When I was in pre-med (back in the Pleistocene Era, to many of you), I worked as a lab technician in a small hospital. All those blood and urine tests you’ve had whose results are now fully automated were once processed slowly and painstakingly by hand (mine among them). The so-called metabolic profile of about 20 tests that today takes a few seconds to complete would have occupied me for nearly a full workday.
Because of high labor and time costs, doctors back then ordered tests very carefully. In fact, to emphasize the labor involved, during my years in medical school doctors had to learn how to process blood tests, perform blood counts (manually, with a hand counter), and interpret blood smear slides and Pap tests. Today doctors are taught the chemistry behind these tests, but since it’s all automated they don’t learn the mechanics.
The concept of “labs” was relatively new back then. Physicians ordered tests primarily to confirm a diagnosis they’d already made by listening to their patient’s medical history and performing a physical exam. For a doctor to order reams of tests to see what might emerge as abnormal was considered the sign of a lazy clinician.
Over the past several years, the medical profession has been taking itself to task for allowing lab tests (and x-rays and CT and MRI scans) do their thinking for them, and they’re quite uncomfortable with what they’re finding.
Far (far!) too many tests are being done on patients, often with little return.
• First, as you might imagine, tests of any stripe are extremely expensive. Most of the results you see on a typical lab report are unnecessary, but the doctor can’t not order them because they’re part of a bundled package. I can’t say to the lab, “I want only four tests out of that package of 20,” because they deliberately price the four I want to exceed the price of the 20 in the bundle. And because we don’t have comprehensive shared electronic medical records in the US, the duplication of tests is simply astonishing.
• Second, all this ordering of tests may not be that good for you, the patient. We’re only now beginning to appreciate the high radiation exposure from CT scans. Women have undergone unnecessary breast biopsies–and men unnecessary prostate biopsies–for the most minimal of lab abnormalities. And, sadly, when an abnormal result (often on an unordered test) pops up, doctors feel compelled to order even more tests to follow up on it, or refer you to a specialist for another bevy of tests. By the time you hear, “Well, it turned out to be nothing,” you’re a nervous wreck.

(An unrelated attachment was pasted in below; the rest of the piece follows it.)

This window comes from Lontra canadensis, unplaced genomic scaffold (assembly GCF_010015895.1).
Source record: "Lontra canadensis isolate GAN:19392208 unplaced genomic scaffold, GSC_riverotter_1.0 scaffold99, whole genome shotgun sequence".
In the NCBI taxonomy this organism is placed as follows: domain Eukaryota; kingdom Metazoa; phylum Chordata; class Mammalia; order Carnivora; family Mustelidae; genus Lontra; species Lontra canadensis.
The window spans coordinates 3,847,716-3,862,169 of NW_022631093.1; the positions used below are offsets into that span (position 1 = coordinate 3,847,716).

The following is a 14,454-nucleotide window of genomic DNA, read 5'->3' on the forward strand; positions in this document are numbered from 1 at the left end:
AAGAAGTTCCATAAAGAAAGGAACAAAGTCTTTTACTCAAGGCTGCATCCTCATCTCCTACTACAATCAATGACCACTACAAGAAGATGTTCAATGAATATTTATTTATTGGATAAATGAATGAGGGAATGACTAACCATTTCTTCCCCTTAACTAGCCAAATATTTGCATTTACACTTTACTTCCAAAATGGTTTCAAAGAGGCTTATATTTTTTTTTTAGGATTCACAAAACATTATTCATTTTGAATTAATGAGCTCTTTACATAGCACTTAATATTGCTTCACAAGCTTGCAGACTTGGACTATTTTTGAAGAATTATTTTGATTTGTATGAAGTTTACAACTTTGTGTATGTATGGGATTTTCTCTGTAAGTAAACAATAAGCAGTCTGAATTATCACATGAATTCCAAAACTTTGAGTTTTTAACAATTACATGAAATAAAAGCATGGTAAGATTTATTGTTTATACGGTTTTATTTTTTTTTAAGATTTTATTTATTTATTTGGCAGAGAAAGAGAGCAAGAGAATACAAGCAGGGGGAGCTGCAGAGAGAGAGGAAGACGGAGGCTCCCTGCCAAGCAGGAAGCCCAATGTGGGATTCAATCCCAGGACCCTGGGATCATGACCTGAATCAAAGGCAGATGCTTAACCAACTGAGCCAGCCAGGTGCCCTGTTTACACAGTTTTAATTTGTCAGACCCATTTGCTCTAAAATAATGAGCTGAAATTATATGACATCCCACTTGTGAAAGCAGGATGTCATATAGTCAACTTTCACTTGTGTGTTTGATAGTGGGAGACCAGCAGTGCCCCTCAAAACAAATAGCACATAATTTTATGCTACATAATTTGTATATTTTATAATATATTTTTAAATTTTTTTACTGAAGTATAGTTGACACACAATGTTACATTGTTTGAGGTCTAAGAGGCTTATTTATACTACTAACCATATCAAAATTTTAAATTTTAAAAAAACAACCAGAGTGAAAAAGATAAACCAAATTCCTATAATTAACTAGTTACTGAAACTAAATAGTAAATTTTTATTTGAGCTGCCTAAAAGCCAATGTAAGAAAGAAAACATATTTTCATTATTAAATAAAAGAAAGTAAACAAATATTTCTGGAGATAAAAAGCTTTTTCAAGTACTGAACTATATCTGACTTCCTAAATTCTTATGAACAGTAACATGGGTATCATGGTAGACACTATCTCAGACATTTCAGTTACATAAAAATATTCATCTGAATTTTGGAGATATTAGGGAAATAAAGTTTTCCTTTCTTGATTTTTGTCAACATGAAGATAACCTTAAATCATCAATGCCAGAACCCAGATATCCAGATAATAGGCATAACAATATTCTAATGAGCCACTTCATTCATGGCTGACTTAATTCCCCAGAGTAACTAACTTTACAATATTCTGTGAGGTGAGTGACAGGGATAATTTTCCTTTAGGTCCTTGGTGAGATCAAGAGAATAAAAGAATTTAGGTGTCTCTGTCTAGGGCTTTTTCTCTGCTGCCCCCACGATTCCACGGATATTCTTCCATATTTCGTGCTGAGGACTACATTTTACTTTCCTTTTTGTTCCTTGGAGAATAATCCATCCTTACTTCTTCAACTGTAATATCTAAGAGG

In medical school we were endlessly warned “Treat your patient, not her lab test,” but too many doctors seem to have forgotten this, starting patients on a lifetime of meds to lower a slightly high cholesterol reading that could easily be handled by diet changes or labeling patients with serious illnesses based on a blood tests that have high percentages of false-positive test results. During the decades that a nearby university center “didn’t believe in fibromyalgia,” I saw dozens of women diagnosed (wrongly) with lupus and started on potentially dangerous medications because doctors treated their lab test, not them.
• Third (and this is not an original thought), I believe that having access to literally thousands of tests–and having a third party (health insurance) pick up the tab–makes doctors intellectually lazy. When new patients arrive at WholeHealth Chicago with enormous stacks of medical records, it’s obvious that doctors ordered many multiples of the same tests, with costs spiraling to thousands of dollars. As I read through piles of test reports, almost all of them completely and repeatedly normal, I have to wonder: Were all these tests ordered because the doctor didn’t have anything better to do with his or her mind?
If you’re thinking doctors do this for the money, you’d be wrong. The dollars for these tests go to hospitals and the lab testing facilities. Does a physician order all these tests fearing a malpractice suit? Yes, according to surveys that’s behind some of it. But ultimately, all this test ordering came about because it’s what the conventional health care system limited itself to. Chiropractors, naturopaths, acupuncturists, and homeopaths don’t order endless tests and yet they manage to make an astonishing number of people well without bankrupting them.
The answer, of course, is balance. Once your doctor has ordered the few tests needed to rule out some serious condition that might be causing your symptoms, or ordered some simple tests to screen you for diabetes or cholesterol problems, rather than ordering more tests, he or she should consider listening to you more carefully and perhaps suggesting you see an alternative practitioner for relief of your symptoms.
Don’t ever be afraid to question your physician when the only suggestion is “Well, let’s get a few more test results and see.”
David Edelberg, MD